McCormick and Casey Win Senate Primaries, Setting Up Battle in Pennsylvania


David McCormick won an unopposed Republican primary for Senate in Pennsylvania on Tuesday, according to The Associated Press, securing the party’s nomination two years after former President Donald J. Trump torpedoed his first Senate run by backing his primary rival, the celebrity physician Dr. Mehmet Oz.

Mr. McCormick will face Senator Bob Casey in the November election. Mr. Casey, the Democratic incumbent, also won his uncontested primary on Tuesday, The A.P. reported.

The Senate race in Pennsylvania, a key battleground state, represents the best chance yet for Republicans to unseat Mr. Casey, an 18-year incumbent who has previously sailed to re-election — he defeated his Republican opponent in 2018 by 13 points.

Mr. McCormick, the former chief executive of Bridgewater Associates, one of the world’s largest hedge funds, is part of a roster of wealthy Republican Senate candidates recruited to run in 2024. He and his wife, Dina Powell McCormick, a former Trump administration official, reported assets in 2022 worth $116 million to $290 million.

Mr. Casey, the son of former Gov. Robert P. Casey, was catapulted onto the national political stage in 2006, when he defeated Rick Santorum, then one of the most powerful conservatives in the Senate, in a closely watched campaign.

Mr. Casey has moved considerably to the left during his Senate career. He once called for the overturning of the constitutional right to an abortion enshrined in Roe v. Wade. After the Supreme Court dismantled Roe in 2022, Mr. Casey supported bills aimed at ensuring access to abortion. Mr. Casey was also once an opponent of many gun control measures, but he re-evaluated his position after the mass shooting in 2012 at Sandy Hook Elementary School in Newtown, Conn., less than 100 miles from the Pennsylvania border.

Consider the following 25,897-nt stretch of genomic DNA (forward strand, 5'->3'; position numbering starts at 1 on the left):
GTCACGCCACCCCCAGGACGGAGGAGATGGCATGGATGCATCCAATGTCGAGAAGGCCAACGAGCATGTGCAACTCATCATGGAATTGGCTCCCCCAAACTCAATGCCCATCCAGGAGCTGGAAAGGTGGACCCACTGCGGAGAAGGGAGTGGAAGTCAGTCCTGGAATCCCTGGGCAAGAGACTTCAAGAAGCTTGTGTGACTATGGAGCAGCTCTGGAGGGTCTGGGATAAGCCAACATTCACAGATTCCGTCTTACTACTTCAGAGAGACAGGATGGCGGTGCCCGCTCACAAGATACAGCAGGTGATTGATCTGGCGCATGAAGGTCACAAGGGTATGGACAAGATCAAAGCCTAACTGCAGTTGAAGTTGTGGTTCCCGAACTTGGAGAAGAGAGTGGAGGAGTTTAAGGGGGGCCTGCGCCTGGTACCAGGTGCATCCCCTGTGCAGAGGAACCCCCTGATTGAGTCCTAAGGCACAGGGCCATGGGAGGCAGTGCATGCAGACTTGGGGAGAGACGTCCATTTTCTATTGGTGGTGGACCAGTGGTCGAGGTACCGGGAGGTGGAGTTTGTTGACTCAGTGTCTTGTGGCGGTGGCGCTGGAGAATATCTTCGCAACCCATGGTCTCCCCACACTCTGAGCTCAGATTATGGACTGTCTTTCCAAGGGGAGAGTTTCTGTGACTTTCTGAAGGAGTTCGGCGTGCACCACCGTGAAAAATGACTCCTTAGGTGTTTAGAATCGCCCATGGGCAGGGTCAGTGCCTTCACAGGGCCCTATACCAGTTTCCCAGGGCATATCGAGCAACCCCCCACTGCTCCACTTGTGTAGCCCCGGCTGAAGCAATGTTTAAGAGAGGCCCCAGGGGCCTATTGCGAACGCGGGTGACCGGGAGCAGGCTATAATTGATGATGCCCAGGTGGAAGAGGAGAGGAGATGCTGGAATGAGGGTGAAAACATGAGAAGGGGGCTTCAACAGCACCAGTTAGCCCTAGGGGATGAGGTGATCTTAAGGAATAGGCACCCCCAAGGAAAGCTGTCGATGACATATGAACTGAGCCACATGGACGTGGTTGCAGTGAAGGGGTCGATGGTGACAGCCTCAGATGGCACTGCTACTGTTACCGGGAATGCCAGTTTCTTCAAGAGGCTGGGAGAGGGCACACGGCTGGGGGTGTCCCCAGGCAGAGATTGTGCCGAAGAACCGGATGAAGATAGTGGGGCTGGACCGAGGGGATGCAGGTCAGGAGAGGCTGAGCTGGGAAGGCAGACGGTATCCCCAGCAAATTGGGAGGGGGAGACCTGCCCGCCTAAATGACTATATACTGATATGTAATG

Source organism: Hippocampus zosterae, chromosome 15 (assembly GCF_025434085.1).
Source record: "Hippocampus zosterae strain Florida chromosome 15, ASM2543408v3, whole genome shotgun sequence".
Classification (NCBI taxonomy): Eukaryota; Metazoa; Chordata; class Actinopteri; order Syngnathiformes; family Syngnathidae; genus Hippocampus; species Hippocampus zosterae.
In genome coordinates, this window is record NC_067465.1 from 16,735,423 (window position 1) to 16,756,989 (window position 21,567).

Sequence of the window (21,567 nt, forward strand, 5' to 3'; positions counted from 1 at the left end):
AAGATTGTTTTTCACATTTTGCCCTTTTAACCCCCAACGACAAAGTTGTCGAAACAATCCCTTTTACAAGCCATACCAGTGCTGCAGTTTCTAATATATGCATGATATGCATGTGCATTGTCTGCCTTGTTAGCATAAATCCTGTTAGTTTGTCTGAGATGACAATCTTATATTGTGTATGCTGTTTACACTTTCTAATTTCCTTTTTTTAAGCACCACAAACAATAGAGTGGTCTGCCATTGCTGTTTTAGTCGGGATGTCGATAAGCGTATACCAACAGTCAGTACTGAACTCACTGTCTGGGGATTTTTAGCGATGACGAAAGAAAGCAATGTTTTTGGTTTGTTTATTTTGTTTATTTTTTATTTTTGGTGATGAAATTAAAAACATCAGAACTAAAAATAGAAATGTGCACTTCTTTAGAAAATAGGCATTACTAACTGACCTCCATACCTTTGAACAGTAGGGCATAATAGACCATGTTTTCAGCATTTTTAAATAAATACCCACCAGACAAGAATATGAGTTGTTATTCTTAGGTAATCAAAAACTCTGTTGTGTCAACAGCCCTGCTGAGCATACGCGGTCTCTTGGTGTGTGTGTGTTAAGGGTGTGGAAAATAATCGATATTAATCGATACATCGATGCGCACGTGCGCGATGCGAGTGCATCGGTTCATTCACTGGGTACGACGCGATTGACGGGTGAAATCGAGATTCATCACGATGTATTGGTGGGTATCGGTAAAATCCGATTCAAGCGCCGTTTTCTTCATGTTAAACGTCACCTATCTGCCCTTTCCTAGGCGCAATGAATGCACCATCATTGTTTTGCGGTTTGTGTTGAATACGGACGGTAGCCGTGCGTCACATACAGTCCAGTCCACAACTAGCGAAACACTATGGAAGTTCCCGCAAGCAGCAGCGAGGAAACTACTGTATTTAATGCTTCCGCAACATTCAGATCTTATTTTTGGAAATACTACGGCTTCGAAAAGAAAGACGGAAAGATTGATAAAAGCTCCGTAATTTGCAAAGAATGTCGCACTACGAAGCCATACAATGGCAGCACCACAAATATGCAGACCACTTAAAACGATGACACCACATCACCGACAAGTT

Mr. McCormick narrowly lost a chance to run against the Democrat John Fetterman for Pennsylvania’s other Senate seat in 2022, when he was defeated by Dr. Oz in the Republican primary by fewer than a thousand votes. Mr. McCormick and Dr. Oz had fought bitterly for the support of Mr. Trump in that primary, and Mr. McCormick had pointed to Dr. Oz’s Turkish American heritage and his Muslim faith as reasons not to back him.

But Dr. Oz ultimately won Mr. Trump’s endorsement. In Mr. McCormick’s telling, in a memoir published last year, the former president threw his support behind Dr. Oz after Mr. McCormick refused to back Mr. Trump’s lie that the 2020 election was stolen from him.

For a race that hung on a knife’s edge, Mr. Trump’s intervention in the primary proved decisive. Mr. Trump unleashed a series of broadsides against Mr. McCormick, and rallied at Dr. Oz’s side even as many of Mr. Trump’s supporters were unenthusiastic about the former president’s favored candidate. The former president said that Mr. McCormick was “not MAGA,” and called him “the candidate of special interests and globalists and the Washington establishment.”

Mr. McCormick and allies attacked Dr. Oz as a “Hollywood liberal.” During a debate, he pointedly jabbed at Dr. Oz’s television past: “The problem, doctor, is there’s no miracle cure for flip-flopping, and Pennsylvanians are seeing right through your phoniness, and that’s what you’re dealing with and that’s why you’re not taking off in the polls.”

Other candidates attacked both Mr. McCormick and Dr. Oz as out-of-state carpetbaggers. Dr. Oz had lived most of his adult life in New York and New Jersey and had only recently changed his voting address to his in-laws’ home in the Philadelphia suburbs. Even in his second run for Senate, Mr. McCormick has split his time between the campaign trail and a $16 million mansion in Westport, Conn.

With Mr. McCormick running unopposed in the Republican primary on Tuesday, Mr. Trump has endorsed him for the impending battle against Mr. Casey.

Democrats have already begun recycling attacks that Mr. Trump wielded against Mr. McCormick, as well other lines of attack concerning his wealth, his residency in Connecticut and his misleading claims made in an effort to portray himself as a rural Pennsylvanian of humble origins.

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